It’s a delicate balancing act. On the one hand, college dining programs want to attract students by offering appealing dishes, especially those that have proven to be popular over time. On the other hand, scheduling such dishes can lead to excessive crowds on the days they are offered, something that’s not desirable in the pandemic era.
At the College of the Holy Cross in Massachusetts, these crowd-drawing dishes traditionally included the dining program’s signature Chicken Parm and its Chicken & Broccoli Alfredo as well as the regular taco night offerings.
“So we asked ourselves, how do we give them these favorite dishes while keeping them out of the dining hall?” says Director of Dining Linda Nardella.
The solution she and her team came up with was to combine the idea of takeout with the idea of the meal kit made popular recently by firms like Blue Apron and HelloFresh. As students on the Holy Cross’ apartment meal plan already had the option to use their dining dollars to purchase kitchen staples from the campus dining services through its “Kimball to Kitchen” component, it was an easy extension to add meal kits to the mix.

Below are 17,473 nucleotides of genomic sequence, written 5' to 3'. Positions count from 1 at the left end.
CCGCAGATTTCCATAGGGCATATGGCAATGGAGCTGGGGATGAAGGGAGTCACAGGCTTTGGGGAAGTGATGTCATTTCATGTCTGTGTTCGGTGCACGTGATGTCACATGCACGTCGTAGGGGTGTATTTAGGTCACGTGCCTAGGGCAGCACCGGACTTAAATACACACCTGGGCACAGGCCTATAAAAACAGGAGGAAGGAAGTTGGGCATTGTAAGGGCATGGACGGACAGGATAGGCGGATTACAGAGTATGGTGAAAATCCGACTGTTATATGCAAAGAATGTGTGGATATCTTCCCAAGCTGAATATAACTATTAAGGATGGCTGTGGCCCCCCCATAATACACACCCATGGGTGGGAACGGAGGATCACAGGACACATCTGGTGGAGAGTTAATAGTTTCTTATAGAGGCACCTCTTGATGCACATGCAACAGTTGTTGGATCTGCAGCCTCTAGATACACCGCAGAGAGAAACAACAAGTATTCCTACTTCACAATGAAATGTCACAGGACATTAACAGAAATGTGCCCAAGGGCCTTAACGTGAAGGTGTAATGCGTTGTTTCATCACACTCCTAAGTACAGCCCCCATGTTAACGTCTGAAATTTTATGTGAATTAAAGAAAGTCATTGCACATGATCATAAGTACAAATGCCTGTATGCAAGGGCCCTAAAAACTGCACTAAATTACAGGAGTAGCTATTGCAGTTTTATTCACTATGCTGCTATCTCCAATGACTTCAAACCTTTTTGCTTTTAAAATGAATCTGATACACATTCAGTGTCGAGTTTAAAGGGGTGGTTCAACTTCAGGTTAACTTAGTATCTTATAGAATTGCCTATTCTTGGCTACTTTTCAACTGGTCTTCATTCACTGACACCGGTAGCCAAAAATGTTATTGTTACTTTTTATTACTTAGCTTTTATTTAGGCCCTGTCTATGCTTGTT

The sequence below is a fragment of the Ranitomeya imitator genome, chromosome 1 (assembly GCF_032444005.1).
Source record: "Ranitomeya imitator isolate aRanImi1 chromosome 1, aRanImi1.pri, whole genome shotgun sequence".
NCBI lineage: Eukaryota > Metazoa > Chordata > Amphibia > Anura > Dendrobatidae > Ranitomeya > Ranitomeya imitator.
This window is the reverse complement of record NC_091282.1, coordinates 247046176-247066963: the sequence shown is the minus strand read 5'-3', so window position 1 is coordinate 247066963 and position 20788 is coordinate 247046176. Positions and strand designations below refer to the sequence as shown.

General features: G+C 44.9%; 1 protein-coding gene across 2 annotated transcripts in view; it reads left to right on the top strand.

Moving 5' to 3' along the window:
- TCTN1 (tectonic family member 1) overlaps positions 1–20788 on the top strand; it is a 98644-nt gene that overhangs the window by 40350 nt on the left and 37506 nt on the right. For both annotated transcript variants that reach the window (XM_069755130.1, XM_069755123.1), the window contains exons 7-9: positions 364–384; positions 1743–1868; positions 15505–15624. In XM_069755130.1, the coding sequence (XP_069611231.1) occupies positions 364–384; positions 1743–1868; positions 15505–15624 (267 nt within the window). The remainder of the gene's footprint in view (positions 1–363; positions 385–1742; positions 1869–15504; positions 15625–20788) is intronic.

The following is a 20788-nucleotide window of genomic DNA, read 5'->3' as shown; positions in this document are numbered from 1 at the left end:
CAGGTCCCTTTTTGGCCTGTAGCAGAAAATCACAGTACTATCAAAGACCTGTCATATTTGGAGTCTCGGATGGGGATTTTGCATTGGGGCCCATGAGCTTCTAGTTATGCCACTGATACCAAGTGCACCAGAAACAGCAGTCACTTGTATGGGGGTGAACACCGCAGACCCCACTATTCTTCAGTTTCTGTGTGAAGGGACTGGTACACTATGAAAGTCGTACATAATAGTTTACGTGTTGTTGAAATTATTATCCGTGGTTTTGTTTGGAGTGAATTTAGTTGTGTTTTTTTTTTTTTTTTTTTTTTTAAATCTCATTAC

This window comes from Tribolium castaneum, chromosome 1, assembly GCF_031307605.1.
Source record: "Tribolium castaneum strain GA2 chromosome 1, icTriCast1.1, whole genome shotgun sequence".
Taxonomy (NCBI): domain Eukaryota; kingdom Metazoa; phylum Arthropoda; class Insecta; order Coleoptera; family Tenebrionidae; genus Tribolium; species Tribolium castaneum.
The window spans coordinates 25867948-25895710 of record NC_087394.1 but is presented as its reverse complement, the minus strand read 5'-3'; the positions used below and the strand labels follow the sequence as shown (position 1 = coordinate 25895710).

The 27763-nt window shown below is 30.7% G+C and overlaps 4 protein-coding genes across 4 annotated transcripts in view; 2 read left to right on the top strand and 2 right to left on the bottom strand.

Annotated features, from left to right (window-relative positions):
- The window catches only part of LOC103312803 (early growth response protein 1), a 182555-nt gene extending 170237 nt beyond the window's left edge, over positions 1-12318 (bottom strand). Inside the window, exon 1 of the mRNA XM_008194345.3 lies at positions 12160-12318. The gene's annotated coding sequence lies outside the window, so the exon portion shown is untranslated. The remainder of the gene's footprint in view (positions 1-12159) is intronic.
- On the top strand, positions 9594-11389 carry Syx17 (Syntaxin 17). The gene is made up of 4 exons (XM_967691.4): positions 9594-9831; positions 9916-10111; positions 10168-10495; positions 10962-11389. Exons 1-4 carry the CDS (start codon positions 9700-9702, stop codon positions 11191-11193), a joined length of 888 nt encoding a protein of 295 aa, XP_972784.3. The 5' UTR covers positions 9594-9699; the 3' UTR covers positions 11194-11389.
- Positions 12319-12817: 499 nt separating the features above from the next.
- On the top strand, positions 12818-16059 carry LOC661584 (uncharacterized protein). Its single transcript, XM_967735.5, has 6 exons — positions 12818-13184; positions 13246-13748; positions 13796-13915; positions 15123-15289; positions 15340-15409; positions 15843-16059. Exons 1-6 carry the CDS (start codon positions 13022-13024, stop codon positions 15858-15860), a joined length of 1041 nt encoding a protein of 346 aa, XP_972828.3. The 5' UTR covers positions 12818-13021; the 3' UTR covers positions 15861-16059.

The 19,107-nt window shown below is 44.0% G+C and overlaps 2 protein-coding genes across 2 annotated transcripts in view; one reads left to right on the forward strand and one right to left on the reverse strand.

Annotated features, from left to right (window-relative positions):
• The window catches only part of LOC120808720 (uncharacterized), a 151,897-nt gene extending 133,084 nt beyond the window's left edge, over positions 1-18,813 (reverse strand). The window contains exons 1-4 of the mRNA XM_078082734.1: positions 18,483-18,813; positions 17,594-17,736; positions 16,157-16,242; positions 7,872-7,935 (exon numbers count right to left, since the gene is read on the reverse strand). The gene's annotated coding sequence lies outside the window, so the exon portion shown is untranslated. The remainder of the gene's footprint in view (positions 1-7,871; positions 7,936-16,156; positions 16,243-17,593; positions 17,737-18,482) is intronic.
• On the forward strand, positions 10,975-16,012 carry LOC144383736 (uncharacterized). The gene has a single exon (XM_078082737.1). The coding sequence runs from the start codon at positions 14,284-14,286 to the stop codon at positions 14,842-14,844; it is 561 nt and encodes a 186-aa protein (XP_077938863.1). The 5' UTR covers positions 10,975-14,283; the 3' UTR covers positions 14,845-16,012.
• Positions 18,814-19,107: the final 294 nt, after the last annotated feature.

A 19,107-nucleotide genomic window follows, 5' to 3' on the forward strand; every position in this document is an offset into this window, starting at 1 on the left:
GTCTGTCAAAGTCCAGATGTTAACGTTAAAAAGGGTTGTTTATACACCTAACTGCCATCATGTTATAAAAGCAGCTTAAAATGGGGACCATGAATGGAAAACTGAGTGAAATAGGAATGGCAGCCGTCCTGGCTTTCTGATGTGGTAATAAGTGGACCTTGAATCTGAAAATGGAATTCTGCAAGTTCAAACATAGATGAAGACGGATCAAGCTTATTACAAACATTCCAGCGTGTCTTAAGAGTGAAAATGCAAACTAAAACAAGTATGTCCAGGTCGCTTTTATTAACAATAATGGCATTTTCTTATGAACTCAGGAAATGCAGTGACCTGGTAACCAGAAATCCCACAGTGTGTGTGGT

Currently, Holy Cross Dining offers meal kits for Chicken Parm, Chicken & Broccoli Alfredo and tacos. Each is designed to feed four people, which is the number of students typically assigned to an on-campus apartment, and it includes everything they need to prepare a full meal of the dish. Only students living in campus apartments—about 500 of the some 1,800 total campus resident students—are eligible to get the kits.
“They’re ingredients to create the meals,” explains Executive Chef Linda Jesse. “We took our three most popular meals in Kimball and broke them down into meal kits. We give them the ingredients with the recipe cards and they can do the task in their kitchen.”
The two chicken dishes use pre-prepared product including breaded chicken patties for the Parm, though the taco kit does have raw ground beef that the students have to cook.
“We do it in a way that they don’t have to do a whole lot of cooking but enough to feel like they can take ownership of the dish, Nardella says. “We met with students to see what they would like, and they said they preferred cooked chicken.”
The kits, which require 24-hour notice, were launched a couple weeks into the spring term.
“The idea was to kind of give students the opportunity to get their favorite dining hall meals without actually adding to the population of the dining hall,” Nardella says. The popular meals were part of the dining hall cycle menu and always drew large participation, hence the concern in the COVID environment.